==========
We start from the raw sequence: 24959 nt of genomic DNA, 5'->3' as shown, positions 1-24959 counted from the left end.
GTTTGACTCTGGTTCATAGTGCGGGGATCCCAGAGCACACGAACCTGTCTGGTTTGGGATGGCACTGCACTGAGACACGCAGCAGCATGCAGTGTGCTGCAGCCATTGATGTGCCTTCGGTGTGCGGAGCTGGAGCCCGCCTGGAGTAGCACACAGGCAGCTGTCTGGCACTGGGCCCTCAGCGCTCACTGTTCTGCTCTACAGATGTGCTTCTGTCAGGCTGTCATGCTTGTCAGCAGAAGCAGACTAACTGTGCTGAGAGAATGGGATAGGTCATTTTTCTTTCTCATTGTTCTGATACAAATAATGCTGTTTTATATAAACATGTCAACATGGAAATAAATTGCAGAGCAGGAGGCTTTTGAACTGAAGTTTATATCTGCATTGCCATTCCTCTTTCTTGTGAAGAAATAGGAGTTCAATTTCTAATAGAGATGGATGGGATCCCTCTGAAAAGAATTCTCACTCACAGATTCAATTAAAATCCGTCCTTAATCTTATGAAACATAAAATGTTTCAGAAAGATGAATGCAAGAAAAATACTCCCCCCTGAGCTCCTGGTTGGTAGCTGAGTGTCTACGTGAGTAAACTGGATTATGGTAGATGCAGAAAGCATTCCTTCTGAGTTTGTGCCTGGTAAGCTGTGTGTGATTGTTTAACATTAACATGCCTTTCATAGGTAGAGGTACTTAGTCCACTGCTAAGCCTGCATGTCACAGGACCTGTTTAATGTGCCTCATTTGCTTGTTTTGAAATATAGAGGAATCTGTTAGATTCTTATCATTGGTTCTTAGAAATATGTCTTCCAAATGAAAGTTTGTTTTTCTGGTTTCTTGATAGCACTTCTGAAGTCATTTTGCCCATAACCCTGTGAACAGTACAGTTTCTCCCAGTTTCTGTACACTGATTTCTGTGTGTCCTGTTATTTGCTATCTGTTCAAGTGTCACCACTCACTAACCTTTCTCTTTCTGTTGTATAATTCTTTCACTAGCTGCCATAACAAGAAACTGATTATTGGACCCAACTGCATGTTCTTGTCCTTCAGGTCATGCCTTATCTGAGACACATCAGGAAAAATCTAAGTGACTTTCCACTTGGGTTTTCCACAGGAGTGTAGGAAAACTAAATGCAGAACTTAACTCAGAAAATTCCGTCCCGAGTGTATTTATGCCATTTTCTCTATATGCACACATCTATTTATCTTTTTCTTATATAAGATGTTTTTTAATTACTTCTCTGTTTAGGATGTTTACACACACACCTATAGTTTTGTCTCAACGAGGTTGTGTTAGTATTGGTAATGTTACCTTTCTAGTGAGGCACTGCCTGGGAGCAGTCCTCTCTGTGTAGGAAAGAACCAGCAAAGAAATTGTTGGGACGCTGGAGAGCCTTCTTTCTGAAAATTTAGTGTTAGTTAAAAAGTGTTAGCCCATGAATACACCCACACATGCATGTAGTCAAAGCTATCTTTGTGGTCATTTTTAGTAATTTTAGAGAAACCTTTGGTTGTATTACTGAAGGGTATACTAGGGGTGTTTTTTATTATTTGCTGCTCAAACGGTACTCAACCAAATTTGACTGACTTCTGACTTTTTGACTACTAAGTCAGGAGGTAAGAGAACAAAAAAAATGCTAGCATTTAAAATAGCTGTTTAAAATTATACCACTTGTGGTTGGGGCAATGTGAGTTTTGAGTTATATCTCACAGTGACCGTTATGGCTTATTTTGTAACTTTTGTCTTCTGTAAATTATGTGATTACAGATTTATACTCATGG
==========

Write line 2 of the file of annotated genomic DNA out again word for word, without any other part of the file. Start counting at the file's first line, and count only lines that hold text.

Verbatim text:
GTTTGACTCTGGTTCATAGTGCGGGGATCCCAGAGCACACGAACCTGTCTGGTTTGGGATGGCACTGCACTGAGACACGCAGCAGCATGCAGTGTGCTGCAGCCATTGATGTGCCTTCGGTGTGCGGAGCTGGAGCCCGCCTGGAGTAGCACACAGGCAGCTGTCTGGCACTGGGCCCTCAGCGCTCACTGTTCTGCTCTACAGATGTGCTTCTGTCAGGCTGTCATGCTTGTCAGCAGAAGCAGACTAACTGTGCTGAGAGAATGGGATAGGTCATTTTTCTTTCTCATTGTTCTGATACAAATAATGCTGTTTTATATAAACATGTCAACATGGAAATAAATTGCAGAGCAGGAGGCTTTTGAACTGAAGTTTATATCTGCATTGCCATTCCTCTTTCTTGTGAAGAAATAGGAGTTCAATTTCTAATAGAGATGGATGGGATCCCTCTGAAAAGAATTCTCACTCACAGATTCAATTAAAATCCGTCCTTAATCTTATGAAACATAAAATGTTTCAGAAAGATGAATGCAAGAAAAATACTCCCCCCTGAGCTCCTGGTTGGTAGCTGAGTGTCTACGTGAGTAAACTGGATTATGGTAGATGCAGAAAGCATTCCTTCTGAGTTTGTGCCTGGTAAGCTGTGTGTGATTGTTTAACATTAACATGCCTTTCATAGGTAGAGGTACTTAGTCCACTGCTAAGCCTGCATGTCACAGGACCTGTTTAATGTGCCTCATTTGCTTGTTTTGAAATATAGAGGAATCTGTTAGATTCTTATCATTGGTTCTTAGAAATATGTCTTCCAAATGAAAGTTTGTTTTTCTGGTTTCTTGATAGCACTTCTGAAGTCATTTTGCCCATAACCCTGTGAACAGTACAGTTTCTCCCAGTTTCTGTACACTGATTTCTGTGTGTCCTGTTATTTGCTATCTGTTCAAGTGTCACCACTCACTAACCTTTCTCTTTCTGTTGTATAATTCTTTCACTAGCTGCCATAACAAGAAACTGATTATTGGACCCAACTGCATGTTCTTGTCCTTCAGGTCATGCCTTATCTGAGACACATCAGGAAAAATCTAAGTGACTTTCCACTTGGGTTTTCCACAGGAGTGTAGGAAAACTAAATGCAGAACTTAACTCAGAAAATTCCGTCCCGAGTGTATTTATGCCATTTTCTCTATATGCACACATCTATTTATCTTTTTCTTATATAAGATGTTTTTTAATTACTTCTCTGTTTAGGATGTTTACACACACACCTATAGTTTTGTCTCAACGAGGTTGTGTTAGTATTGGTAATGTTACCTTTCTAGTGAGGCACTGCCTGGGAGCAGTCCTCTCTGTGTAGGAAAGAACCAGCAAAGAAATTGTTGGGACGCTGGAGAGCCTTCTTTCTGAAAATTTAGTGTTAGTTAAAAAGTGTTAGCCCATGAATACACCCACACATGCATGTAGTCAAAGCTATCTTTGTGGTCATTTTTAGTAATTTTAGAGAAACCTTTGGTTGTATTACTGAAGGGTATACTAGGGGTGTTTTTTATTATTTGCTGCTCAAACGGTACTCAACCAAATTTGACTGACTTCTGACTTTTTGACTACTAAGTCAGGAGGTAAGAGAACAAAAAAAATGCTAGCATTTAAAATAGCTGTTTAAAATTATACCACTTGTGGTTGGGGCAATGTGAGTTTTGAGTTATATCTCACAGTGACCGTTATGGCTTATTTTGTAACTTTTGTCTTCTGTAAATTATGTGATTACAGATTTATACTCATGG